Sport | East Coast Ngati Porou Rugby

Ngāti Porou East prepare for rare taste of semi-final rugby

A decade years after winning the Meads Cup, Ngāti Porou East Coast are finally making a return to Heartland championship semi-final action.

They will face Horowhenua-Kāpiti in Taitoko (Levin) tomorrow in a Lochore Cup semi-final. Their last taste of playoff football was in the nail-biting 29-27 win against Whanganui.

Midfielder Apirana Pewhairangi says the team is ready to once again represent the region.

"Koia te whāinga o tēnei kapa i te timatanga o te tau, kua tae mātou ki tēnei kēmu. Kei te tino hīkaka mātou te kapa, otirā te iwi whānui o Ngāti Porou." 
(That was the goal for this year, and now we are here. We are excited as a team, but also as an iwi too.)

Since 2012 the country's smallest union has endured a rough period, including an eight-year-long losing streak which they snapped in style last year with a 50-26 win over Buller at home. They went on to win another three games.

Ngāti Porou are all set to give all that they have to make the Lochore Cup final. 

Eighth on the ladder

They've backed that up with four wins in 2022, including winning the Bill Osborne Taonga from neighbour Poverty Bay, to finish eighth on the ladder, and now have a chance to reach the Lochore Cup final next weekend and finish the season effectively in fifth place.

Captain Sam Parkes says, "we don't get many semis, so the trick is to make the most of what we get. We certainly don't think next year is guaranteed, so we've got to make the most of now."

Former All Black Hosea Gear was appointed coach of the side in 2020, and he hoped to turn the fortunes of the team around. They've adopted the moniker "Kaupoai", a reference to the C Company of the 28 Māori Battallion that came from the East Coast. Pewhairangi, the former Paramatta and Warriors NRL player, says the connection to the C company has been the foundation for Gear's coaching style.

"Mai anō i te timatanga o te tau nā Hosea i whakatakoto te wero pēnei i o mātou pāpā, i kake ake ki Pt 209, e rua kē ngā hiwi, ko te tuatahi ko Hikurangi. Nā ki tō mātou titiro ko tēnei kēmu he pakanga mō te tihi o Hikurangi, hei tērā wiki ko te whiringa toa ko Pt. 209 tērā."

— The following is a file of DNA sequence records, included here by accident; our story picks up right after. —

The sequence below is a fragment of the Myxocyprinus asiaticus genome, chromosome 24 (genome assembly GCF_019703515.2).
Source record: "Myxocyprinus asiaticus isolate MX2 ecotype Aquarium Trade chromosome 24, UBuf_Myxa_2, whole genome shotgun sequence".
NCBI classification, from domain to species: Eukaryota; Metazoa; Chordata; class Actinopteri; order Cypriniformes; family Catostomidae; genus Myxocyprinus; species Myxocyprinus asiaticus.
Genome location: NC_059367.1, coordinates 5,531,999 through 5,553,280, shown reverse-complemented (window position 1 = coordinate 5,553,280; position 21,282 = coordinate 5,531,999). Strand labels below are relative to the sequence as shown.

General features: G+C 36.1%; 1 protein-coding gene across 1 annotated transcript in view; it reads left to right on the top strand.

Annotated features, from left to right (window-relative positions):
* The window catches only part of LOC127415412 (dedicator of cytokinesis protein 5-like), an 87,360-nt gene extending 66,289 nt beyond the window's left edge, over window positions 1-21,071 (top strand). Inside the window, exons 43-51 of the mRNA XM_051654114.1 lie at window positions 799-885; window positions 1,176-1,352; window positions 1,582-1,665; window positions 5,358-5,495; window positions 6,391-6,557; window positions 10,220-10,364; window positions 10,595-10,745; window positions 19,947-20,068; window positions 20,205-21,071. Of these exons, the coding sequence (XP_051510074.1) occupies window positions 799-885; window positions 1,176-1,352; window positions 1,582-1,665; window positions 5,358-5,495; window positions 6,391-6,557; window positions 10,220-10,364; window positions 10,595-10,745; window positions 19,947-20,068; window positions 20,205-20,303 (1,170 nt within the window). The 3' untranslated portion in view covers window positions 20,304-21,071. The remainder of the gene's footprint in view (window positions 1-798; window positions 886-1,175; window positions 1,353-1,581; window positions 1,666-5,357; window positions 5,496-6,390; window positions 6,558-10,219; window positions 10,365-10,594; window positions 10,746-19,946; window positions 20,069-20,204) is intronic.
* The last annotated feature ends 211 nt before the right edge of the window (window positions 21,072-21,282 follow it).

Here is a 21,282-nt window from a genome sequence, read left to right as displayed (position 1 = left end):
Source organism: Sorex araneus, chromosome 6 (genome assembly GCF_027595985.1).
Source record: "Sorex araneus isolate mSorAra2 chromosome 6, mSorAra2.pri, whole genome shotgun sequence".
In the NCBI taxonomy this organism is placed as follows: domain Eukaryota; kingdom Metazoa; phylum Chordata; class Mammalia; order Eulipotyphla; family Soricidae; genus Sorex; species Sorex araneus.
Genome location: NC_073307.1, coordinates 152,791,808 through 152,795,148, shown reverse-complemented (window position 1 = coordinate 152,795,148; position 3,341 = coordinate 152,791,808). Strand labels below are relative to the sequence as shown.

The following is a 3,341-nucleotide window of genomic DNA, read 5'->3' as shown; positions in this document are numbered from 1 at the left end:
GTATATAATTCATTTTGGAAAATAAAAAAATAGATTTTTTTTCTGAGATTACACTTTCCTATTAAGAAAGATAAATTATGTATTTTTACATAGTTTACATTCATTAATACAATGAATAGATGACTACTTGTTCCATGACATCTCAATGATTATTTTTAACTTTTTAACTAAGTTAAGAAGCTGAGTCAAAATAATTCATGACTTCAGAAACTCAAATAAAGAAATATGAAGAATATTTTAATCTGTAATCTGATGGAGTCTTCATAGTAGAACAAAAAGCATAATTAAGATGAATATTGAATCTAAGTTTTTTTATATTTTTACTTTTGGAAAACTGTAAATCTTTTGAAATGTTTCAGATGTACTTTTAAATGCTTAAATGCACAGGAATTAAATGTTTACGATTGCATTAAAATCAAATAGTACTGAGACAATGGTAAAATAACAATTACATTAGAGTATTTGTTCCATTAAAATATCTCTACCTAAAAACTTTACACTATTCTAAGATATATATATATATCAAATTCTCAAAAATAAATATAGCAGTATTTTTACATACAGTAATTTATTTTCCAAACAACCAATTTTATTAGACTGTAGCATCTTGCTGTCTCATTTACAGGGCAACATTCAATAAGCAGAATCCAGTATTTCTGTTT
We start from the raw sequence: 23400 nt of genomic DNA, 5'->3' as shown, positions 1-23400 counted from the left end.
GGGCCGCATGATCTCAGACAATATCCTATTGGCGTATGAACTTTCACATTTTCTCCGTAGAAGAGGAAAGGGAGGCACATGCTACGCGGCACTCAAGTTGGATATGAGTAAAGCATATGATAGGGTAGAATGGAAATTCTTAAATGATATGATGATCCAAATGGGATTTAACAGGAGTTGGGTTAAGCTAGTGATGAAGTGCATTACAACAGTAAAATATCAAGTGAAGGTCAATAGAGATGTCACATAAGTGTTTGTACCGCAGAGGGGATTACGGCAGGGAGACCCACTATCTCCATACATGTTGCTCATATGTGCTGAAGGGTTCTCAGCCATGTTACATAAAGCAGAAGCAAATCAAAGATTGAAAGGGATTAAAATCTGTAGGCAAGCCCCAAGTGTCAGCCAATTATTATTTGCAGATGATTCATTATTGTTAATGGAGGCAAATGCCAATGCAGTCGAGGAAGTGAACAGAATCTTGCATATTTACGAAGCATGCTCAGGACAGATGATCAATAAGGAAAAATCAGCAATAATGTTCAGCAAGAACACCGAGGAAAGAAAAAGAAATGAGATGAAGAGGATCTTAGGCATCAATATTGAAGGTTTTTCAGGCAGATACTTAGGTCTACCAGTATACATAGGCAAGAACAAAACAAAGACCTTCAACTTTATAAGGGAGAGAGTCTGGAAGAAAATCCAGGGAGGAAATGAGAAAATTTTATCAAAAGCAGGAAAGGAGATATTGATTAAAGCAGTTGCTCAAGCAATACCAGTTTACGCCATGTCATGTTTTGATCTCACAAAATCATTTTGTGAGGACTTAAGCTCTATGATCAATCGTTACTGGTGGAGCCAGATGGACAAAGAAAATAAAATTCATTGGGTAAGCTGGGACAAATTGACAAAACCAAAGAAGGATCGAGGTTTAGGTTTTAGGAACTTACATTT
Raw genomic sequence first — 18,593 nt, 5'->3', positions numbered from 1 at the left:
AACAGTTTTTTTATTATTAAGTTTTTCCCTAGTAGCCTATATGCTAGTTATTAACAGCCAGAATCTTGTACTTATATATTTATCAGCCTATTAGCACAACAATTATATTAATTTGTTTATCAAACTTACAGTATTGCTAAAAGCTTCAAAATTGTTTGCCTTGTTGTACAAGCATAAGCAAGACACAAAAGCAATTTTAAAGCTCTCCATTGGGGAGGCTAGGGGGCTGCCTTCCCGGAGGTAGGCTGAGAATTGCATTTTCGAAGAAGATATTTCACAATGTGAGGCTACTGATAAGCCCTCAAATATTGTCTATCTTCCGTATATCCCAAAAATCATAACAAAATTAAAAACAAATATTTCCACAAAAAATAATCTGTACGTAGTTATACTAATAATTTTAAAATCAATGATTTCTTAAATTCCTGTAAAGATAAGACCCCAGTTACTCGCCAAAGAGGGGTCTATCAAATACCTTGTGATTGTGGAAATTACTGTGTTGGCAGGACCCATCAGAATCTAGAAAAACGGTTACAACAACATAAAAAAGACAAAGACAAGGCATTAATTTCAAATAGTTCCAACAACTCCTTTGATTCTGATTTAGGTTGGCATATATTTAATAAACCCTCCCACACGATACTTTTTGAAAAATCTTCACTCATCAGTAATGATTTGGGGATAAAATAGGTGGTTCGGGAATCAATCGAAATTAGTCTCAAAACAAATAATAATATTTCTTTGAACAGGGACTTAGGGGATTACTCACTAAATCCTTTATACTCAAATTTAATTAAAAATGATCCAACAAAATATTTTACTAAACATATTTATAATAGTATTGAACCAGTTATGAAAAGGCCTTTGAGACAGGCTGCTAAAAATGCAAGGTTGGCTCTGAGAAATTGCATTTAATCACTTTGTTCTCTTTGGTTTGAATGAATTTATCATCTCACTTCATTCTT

(At the start of the season he laid the challenge for us to be like our tūpuna who defended Pt 209, there were two hills in that battle, the first being Hikurangi. From our perspective, tomorrow is like the battle for Hikurangi, and next week is our 209.

Battle ready

Pt. 209 is a reference to the battle during World War II where members of the C Company attacked, and repelled the counter-attack of a Tunisian hill occupied by Nazi soldiers. Moananui-a-Kiwa Ngarimu was posthumously awarded a Victoria Cross.

Halfback and captain Parkes is one of the few remaining members of the victorious 2012 squad still playing for the Coast. In his time, he's also experienced some of the lowest times the union has seen. But he is excited by where the union is heading at the moment.

"We built something last year, and this year we're catapulting and exploding forward into this campaign. The proof is in the pudding, the longer we have the systems in place with the coach that we have, we can get good results."

Gear, however, says the turnaround in a short while is a tribute to the mahi and dedication the players have put in themselves.

"This has been three years, or 10 years since they last were part of a finals series. So just to have the opportunity is awesome.

"For me, to watch their journey over the last few years has been pretty special."

Training struggles

While that's not a unique challenge among Heartland unions, Ngāti Porou East Coast has managed to reach the playoffs despite struggling to have full training sessions all season. And nothing has changed this week as they prepared for their biggest game in a decade.

"We had a zoom on Tuesday and we'll have a bit of a run around tonight [Thursday], obviously not with the full squad. If we're lucky, we might get at least one run in before Saturday's game collectively as a 23.

"Those are the trials and challenges that we face and it's always been like that, and probably always will be. It is what it is," Gear says.

Parkes says it is the reality of Ngāti Porou Rugby. "It's something that this team has had for the entirety of its history is that the boys can gel well, even though we come different hapū up the coast, or even come from different iwi with outsiders coming in. The boys always seem to gel well."

Pewhairangi, who is one of a handful of players who return to the Coast from outside of the region each week is hoping to see his fellow Ngāti Porou at Levin Domain this weekend.

"Ahakoa tō mātou maunga a Hikurangi ehara i te maunga nekeneke, engari Hikurangi tangata he tangata haere. Ko te tūmanako ka tae atu te iwi ki te tautoko atu hei te Hatarei."
(Although our maunga Hikurangi doesn't move, the people of Hikurangi move together. So we hope to see many of our supporters turn up to get behind us on Saturday.)

The two teams met in round 1 this season, at Whakarua Park in Ruatōrea, with Horowhenua-Kāpiti taking the win, 32-14.